Some trees grow in a jungle, some grow in a forest, and in California, where Fritz lives, the larger more majestic trees (the Giant Sequoia and the Redwood) grow in groves. All speakers in the Fritz lineup are hand-built in the US using high-quality drivers; the prices range from just under a grand per pair up to just over two grand per pair for the REV-5 model. The Grove sits happily in the center of that lineup while still using quality components throughout.
Frequency Response: 42 Hz to 20 kHz +/- 3 db
Sensitivity: 86 dB (at 1 watt, 2.83V, @1 meter)
Bass/Midrange Driver: 6 1/2 inch one piece polypropylene cone, 3 inch under-hung voice coil, butyl rubber surround, die cast frame. Bass reﬂex loaded-rear port
Tweeter: 1 inch ferroﬂuid cooled specially treated silk dome with high power hexagonal shaped Aluminum voice coil wire and damped acoustic rear chamber, Aluminum face plate. Crossover: Series crossover without any capacitors in the circuit with the tweeter.
Dimensions/Weight: 16″ High, 9″ Wide, 12″ Deep, 28 lbs.
Recommended Amplifiers: 25 to 150 watts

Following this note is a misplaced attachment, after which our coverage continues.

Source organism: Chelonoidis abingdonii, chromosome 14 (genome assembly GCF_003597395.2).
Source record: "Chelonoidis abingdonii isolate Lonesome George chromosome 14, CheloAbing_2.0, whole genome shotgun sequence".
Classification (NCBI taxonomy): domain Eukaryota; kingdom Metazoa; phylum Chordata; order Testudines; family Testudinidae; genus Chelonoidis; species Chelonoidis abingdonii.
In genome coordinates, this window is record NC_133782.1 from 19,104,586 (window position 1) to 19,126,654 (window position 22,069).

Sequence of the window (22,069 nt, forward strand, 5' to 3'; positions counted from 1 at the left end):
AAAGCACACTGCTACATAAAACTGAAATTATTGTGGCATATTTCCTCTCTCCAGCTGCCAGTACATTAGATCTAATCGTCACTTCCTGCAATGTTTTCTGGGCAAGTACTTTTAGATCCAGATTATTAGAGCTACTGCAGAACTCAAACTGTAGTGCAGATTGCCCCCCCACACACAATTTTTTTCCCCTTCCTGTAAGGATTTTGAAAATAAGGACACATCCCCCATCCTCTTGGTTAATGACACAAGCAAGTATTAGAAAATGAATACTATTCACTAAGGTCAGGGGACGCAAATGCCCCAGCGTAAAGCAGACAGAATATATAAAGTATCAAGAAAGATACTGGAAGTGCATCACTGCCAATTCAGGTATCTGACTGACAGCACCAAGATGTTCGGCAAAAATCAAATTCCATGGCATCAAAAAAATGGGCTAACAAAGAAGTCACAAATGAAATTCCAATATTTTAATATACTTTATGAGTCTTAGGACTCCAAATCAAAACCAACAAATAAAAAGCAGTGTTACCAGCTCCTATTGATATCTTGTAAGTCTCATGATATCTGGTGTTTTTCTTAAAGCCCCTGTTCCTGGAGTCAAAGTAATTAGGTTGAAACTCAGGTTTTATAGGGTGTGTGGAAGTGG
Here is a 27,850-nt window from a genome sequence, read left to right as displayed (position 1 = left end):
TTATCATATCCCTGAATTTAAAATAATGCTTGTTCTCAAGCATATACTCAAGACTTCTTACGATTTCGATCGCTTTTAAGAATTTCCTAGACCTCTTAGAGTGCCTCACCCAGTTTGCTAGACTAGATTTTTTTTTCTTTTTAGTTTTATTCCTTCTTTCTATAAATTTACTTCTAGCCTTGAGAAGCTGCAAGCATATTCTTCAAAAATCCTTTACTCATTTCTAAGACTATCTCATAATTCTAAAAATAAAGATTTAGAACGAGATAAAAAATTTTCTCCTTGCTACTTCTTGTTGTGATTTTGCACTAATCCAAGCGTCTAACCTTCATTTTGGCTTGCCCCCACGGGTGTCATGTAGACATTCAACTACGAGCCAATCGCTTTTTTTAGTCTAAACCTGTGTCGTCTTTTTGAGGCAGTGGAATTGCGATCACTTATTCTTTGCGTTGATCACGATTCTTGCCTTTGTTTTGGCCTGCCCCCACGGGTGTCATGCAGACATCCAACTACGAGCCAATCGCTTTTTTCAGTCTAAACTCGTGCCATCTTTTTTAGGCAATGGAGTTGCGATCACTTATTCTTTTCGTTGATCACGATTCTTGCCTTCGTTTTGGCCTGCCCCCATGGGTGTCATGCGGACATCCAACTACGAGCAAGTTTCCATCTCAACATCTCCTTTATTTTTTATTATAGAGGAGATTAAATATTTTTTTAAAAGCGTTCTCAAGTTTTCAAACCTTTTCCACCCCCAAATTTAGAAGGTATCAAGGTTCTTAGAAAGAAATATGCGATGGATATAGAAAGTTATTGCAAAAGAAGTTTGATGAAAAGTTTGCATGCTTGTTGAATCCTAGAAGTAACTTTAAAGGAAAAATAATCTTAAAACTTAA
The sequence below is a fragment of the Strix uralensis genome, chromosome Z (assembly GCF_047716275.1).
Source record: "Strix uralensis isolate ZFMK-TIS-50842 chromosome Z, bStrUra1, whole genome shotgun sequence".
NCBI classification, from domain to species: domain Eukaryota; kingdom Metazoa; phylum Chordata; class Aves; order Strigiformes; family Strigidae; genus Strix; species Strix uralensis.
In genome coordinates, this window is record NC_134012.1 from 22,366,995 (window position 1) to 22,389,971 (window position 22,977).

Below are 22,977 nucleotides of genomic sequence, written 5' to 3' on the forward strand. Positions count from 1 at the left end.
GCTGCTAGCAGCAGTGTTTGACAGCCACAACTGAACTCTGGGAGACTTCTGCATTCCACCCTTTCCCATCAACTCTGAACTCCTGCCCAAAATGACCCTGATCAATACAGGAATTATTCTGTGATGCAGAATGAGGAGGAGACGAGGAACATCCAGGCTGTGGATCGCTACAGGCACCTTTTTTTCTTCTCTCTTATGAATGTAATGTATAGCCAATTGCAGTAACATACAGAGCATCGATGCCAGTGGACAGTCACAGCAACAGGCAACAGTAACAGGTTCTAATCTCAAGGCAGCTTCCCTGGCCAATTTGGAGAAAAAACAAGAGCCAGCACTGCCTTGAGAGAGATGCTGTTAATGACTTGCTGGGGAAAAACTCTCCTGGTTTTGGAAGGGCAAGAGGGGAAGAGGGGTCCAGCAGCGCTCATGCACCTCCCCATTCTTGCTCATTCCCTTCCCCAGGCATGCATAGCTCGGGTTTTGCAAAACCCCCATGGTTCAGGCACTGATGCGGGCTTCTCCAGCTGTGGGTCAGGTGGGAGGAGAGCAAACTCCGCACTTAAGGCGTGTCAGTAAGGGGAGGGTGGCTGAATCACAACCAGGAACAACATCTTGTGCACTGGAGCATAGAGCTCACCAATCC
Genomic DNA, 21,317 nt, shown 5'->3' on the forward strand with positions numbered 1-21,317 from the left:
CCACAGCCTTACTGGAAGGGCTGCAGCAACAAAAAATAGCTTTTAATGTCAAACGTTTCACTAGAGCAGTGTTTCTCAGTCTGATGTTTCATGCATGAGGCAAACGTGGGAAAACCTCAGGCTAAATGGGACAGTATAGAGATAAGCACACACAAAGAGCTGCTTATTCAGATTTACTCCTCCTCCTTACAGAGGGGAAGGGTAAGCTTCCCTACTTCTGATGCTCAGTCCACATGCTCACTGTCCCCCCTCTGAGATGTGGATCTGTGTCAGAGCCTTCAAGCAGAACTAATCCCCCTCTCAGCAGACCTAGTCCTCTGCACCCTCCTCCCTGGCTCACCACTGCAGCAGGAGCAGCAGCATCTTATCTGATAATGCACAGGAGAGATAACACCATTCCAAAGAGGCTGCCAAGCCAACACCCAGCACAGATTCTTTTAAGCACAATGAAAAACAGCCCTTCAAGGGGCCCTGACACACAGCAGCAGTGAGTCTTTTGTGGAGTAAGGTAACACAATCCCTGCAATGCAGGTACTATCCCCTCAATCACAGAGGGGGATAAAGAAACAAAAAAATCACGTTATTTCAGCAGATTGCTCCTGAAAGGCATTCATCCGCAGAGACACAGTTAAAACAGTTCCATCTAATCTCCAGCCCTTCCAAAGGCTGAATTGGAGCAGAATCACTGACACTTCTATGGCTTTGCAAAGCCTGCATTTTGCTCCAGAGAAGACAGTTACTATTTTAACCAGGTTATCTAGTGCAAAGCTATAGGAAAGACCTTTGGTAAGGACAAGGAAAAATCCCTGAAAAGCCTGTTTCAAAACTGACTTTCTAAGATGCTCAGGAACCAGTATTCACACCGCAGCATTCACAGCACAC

Fritz Grove Loudspeakers review
What sets Fritz apart in the $1,000 – $2,000 price range is his can do attitude. While he is a speaker manufacturer he still has the heart of a craftsman. Plenty of manufacturers will build you a custom one off speaker or a modification of their existing design but generally speaking they will gouge you for it. So you want a tweeter that cost $60 more than the one they put in standard, no problem they say, it’s only a $400 upgrade! While Fritz does keep a selection of already built speakers on hand for those “need it now” types of shipments, he will build you whatever you want.
Fritz is somewhat local to me so our review transaction went down something like a like a clandestine meeting between two operatives in a Bourne thriller. He brought the speakers in simple fitted no frills boxes that were an excellent enclose for The Groves. He took them from the trunk of his classic gold Benz and put them in the back of my RAV-4; we chatted for a few moments, then we both headed off in our separate directions. While it’s a bit different than the typical UPS delivery, the goods were in my hands and I didn’t have to worry about shipping damage.
A direct and notable visual difference between my existing Dynaudio 17W75-based Fritz custom monitors and the Groves is that the Hi-Vi driver in the Grove has a very sharp 12-screw hole presentation, which I think was brilliant on Hi-Vi’s part. So many different makers have imitated the Dynaudio cone look into their speaker design and Hi-Vi has found a way to make theirs visually stand out. What I realized when I got the speakers side by side though, was that I now had a unique opportunity to compare Hi-Vi to Dynaudio with a similar cabinet size, construction and crossover designs.